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Turner Joy
The forward and upper sections of the ship contain the sophisticated (for the time) electronics, and control sections of the ship. This little ship had both radar and sonar, as well as a CIC (Combat Information Center), in the forward areas. This was also officer's country, where the commissioned members of the ships crew at, slept, and worked.

From up on the main deck, a look down shows some of the levels below. We will now descent to the forward below decks area.
The Sonar room. We are now a couple of decks below the surface, and actually under the water line. In a ship like the Turner Joy, whose primary task is ASW, this is a very important piece of gear.

Also far below decks, is the ship gyro.
This is the forward crew quarters, which seems to be little improvement over the aft berthing.
Sailors on longer have to heave the heavy anchors up from the bottom of the sea. This winch, just under the deck, at the peak of the ship, does the job for them.
This is the forepeak, sometimes called the forecastle, or focsle. It is where all of the curves of the bow come together in a point. An oddly shaped area, it is generally used as a chain and rope locker.
To service the dining areas above, there are three large coolers, as well as considerable dry and canned storage.
This is the radar room. Like the sonar room, this is below decks. Also like the sonar room, this has repeaters at the upper command levels of the ship.
This is where the petty officers sleep. Compared to the crew berthing, this is luxury, and privacy indeed. Still, the petty officers need the room. It has been widely exclaimed that though the officers might make the decisions, and decide the strategy, these are the guys that actually run the ship

The radio room.
This is the door to the decoding room, just off of the radio room. If you did not work in this room, you were definatly not welcome.
The radar consoles, in the CIC (Combat Information Center). There were two consoles, watched by a pair of radarmen, who were supervised by a petty officer. With three men on the job, it was less likely that something would be missed.

The interior of the CIC.
The navigation room. Back in the fifties, there was no satnav. You found your way with charts, by taking fixes on starts, and by using radio beacons, when available.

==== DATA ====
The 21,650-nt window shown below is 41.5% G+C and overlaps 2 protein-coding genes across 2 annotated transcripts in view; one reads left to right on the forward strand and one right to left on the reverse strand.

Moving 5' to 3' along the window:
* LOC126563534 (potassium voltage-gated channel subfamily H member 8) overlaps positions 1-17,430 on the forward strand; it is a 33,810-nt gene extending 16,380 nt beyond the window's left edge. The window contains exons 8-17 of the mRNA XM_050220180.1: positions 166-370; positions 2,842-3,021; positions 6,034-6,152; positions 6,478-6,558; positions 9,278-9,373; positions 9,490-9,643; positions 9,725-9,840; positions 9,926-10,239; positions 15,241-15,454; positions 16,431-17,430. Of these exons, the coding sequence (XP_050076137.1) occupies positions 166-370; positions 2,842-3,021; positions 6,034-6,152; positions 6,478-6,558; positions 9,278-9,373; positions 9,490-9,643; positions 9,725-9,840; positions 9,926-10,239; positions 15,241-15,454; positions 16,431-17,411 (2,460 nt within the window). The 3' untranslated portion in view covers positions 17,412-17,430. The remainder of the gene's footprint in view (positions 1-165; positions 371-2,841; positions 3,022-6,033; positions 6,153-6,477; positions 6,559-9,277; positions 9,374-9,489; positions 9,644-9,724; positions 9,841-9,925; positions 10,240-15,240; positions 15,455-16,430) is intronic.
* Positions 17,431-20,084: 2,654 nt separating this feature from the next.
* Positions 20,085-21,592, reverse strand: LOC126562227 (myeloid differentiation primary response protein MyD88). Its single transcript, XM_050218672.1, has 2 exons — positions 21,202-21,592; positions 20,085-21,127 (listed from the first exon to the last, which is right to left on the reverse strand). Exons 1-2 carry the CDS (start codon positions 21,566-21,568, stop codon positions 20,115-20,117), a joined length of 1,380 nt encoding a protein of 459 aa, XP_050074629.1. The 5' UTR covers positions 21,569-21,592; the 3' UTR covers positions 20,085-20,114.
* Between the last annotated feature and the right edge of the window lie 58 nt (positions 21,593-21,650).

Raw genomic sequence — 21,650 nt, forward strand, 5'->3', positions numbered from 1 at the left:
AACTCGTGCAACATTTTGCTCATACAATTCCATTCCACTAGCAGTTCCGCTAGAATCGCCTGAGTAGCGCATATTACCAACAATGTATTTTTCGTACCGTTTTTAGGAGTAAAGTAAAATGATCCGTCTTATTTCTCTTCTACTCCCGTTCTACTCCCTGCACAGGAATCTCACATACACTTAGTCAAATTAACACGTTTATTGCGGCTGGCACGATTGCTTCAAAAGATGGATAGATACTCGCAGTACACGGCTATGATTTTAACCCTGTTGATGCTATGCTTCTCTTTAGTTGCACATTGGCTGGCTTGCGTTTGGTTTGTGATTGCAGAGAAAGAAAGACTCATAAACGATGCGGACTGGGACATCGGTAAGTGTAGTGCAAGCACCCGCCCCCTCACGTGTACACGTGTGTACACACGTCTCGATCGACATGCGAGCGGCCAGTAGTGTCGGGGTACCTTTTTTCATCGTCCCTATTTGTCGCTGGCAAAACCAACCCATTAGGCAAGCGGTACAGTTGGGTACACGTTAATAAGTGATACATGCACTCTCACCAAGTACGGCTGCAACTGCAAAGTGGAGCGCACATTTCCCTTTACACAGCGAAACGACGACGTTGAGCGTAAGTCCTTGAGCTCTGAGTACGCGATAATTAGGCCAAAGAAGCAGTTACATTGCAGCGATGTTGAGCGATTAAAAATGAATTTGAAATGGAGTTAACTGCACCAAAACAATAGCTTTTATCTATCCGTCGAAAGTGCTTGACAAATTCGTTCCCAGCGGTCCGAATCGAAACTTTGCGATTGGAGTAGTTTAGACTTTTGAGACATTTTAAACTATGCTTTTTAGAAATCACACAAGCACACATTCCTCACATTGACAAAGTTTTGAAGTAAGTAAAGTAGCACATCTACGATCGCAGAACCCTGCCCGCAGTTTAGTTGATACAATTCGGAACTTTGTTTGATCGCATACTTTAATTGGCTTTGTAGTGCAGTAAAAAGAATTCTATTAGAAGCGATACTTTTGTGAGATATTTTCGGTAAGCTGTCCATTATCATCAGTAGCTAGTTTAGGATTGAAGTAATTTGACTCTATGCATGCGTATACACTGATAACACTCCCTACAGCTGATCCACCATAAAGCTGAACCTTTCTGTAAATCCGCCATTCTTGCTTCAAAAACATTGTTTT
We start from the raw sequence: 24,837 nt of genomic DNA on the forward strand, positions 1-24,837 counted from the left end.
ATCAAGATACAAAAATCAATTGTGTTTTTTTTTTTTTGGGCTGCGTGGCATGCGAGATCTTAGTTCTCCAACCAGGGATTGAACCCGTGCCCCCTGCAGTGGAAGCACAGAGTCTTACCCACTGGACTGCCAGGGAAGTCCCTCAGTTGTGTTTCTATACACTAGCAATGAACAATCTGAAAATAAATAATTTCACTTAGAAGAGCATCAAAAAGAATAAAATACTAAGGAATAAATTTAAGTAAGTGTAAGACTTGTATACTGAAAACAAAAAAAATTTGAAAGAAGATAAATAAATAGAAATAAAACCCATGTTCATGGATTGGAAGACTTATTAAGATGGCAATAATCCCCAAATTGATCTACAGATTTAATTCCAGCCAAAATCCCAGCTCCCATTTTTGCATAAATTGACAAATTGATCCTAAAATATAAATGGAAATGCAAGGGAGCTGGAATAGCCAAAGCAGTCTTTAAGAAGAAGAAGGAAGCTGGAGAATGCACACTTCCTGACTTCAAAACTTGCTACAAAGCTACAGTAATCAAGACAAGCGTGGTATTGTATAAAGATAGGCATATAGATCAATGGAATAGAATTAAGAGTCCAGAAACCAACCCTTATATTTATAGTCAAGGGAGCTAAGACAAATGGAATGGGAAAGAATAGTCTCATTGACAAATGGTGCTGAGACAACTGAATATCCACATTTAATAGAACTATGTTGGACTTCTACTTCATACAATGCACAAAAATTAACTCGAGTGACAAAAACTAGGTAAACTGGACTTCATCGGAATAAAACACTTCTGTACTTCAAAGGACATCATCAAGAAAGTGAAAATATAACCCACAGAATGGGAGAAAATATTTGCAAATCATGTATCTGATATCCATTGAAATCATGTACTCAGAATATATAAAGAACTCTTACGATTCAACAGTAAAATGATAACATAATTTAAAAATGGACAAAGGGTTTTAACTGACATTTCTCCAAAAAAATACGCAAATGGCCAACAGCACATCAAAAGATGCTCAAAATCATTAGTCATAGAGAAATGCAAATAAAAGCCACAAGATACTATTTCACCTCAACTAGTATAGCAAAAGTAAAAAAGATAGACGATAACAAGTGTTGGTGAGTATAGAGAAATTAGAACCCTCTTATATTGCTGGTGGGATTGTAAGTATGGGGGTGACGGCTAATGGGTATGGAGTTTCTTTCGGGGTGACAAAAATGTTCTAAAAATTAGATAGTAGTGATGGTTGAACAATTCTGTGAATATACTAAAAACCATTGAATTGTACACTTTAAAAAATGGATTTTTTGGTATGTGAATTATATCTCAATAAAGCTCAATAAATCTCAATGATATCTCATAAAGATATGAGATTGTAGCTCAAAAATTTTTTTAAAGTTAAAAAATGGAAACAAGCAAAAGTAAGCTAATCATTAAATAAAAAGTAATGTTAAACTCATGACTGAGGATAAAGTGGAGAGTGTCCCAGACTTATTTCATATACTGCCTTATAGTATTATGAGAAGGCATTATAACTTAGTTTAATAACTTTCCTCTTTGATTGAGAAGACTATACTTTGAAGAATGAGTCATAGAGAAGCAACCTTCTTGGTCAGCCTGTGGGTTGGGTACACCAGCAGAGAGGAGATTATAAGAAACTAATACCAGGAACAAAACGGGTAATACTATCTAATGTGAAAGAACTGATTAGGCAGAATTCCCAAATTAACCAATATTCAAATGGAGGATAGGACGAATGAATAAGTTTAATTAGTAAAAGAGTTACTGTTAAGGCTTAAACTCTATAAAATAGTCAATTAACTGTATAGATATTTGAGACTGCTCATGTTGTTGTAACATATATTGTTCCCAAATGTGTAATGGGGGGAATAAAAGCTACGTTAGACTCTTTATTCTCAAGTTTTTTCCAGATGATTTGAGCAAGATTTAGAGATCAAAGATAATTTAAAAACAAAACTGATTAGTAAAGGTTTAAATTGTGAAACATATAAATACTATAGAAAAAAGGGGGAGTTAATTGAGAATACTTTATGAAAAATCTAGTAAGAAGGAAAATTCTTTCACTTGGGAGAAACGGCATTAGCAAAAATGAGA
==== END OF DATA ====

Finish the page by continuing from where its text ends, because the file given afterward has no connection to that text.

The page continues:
Though ships no longer have sails, they still have masts. A look up the mast shows numerous antenna - the eyes and ears of the ship.
A look at the upper decks, and bridge area. The sheltered area is the navigation bridge, where the ship is sometimes  commanded, inside is the main bridge, which holds the steering and speed controls and can be manned in any weather. 
As in the days of Nelson, flag signals are still used, which is why the upper deck is sometimes called the flag deck. Though modern telecommunications may make this seem a bit anachronistic, flags are still great communications devices, that can be used at short range, when radio signals may be in danger of interception or jamming.
The upper decks are filled with signaling, observation, and navigation gear.
This is where the signal flags are sent up. Though each flag stands for a letter of the alphabet, they are rarely used to spell words. Instead, certain letters, and combinations of letters have special meanings. As an example, the letters N + C run together are a distress signal. A squadron commander might use an E to order ships to starboard, or an I to order them to port. A K run up the mast means everyone should stop. Individual navies, or commanders, might work out special signals for strategy, unknown to possible enemies.

The Bridge
Earl stands by the helm. It is divided into the steersman, and engine stations. Together, these are sometimes known as the Con, which I imagine was short for control.  So to con a ship, meant to control both its engines and steering.
Earl points of various features, and pieces of equipment on the bridge of "his" ship. He couldn't be prouder if he was the captain, and the ship was still serving.  When he actually did serve about this ship, he was probably rarely up here on the bridge.
Just outside of the Bridge, and surrounding it, is the Navigation Bridge.
A look down, towards the captain's station on the navigation bridge. There were repeaters for radar, sonar, and many of the ship's instruments here; but the ship could not be conned directly from this station. The captain would relay orders to the helmsman inside of the regular bridge.
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